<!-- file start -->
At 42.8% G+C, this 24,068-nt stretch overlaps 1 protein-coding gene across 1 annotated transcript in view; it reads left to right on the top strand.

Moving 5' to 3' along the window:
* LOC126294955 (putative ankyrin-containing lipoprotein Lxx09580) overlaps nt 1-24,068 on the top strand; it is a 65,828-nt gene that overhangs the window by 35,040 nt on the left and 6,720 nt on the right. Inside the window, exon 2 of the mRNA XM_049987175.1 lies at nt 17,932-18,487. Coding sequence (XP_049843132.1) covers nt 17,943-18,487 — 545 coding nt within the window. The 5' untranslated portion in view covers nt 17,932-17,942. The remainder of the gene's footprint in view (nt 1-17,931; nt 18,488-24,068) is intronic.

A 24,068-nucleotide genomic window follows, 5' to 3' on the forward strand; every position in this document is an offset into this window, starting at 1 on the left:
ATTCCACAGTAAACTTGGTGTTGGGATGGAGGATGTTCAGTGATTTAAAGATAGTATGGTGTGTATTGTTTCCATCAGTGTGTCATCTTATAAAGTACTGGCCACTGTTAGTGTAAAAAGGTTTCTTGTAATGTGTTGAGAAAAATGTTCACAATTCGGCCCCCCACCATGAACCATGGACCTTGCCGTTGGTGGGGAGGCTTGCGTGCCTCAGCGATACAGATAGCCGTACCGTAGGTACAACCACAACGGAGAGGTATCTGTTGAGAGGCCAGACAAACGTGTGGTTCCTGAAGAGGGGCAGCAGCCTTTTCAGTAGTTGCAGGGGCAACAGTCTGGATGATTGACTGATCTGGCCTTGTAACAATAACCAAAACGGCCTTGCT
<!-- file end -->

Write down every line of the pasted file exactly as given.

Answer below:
At 42.8% G+C, this 24,068-nt stretch overlaps 1 protein-coding gene across 1 annotated transcript in view; it reads left to right on the top strand.

Moving 5' to 3' along the window:
* LOC126294955 (putative ankyrin-containing lipoprotein Lxx09580) overlaps nt 1-24,068 on the top strand; it is a 65,828-nt gene that overhangs the window by 35,040 nt on the left and 6,720 nt on the right. Inside the window, exon 2 of the mRNA XM_049987175.1 lies at nt 17,932-18,487. Coding sequence (XP_049843132.1) covers nt 17,943-18,487 — 545 coding nt within the window. The 5' untranslated portion in view covers nt 17,932-17,942. The remainder of the gene's footprint in view (nt 1-17,931; nt 18,488-24,068) is intronic.

A 24,068-nucleotide genomic window follows, 5' to 3' on the forward strand; every position in this document is an offset into this window, starting at 1 on the left:
ATTCCACAGTAAACTTGGTGTTGGGATGGAGGATGTTCAGTGATTTAAAGATAGTATGGTGTGTATTGTTTCCATCAGTGTGTCATCTTATAAAGTACTGGCCACTGTTAGTGTAAAAAGGTTTCTTGTAATGTGTTGAGAAAAATGTTCACAATTCGGCCCCCCACCATGAACCATGGACCTTGCCGTTGGTGGGGAGGCTTGCGTGCCTCAGCGATACAGATAGCCGTACCGTAGGTACAACCACAACGGAGAGGTATCTGTTGAGAGGCCAGACAAACGTGTGGTTCCTGAAGAGGGGCAGCAGCCTTTTCAGTAGTTGCAGGGGCAACAGTCTGGATGATTGACTGATCTGGCCTTGTAACAATAACCAAAACGGCCTTGCT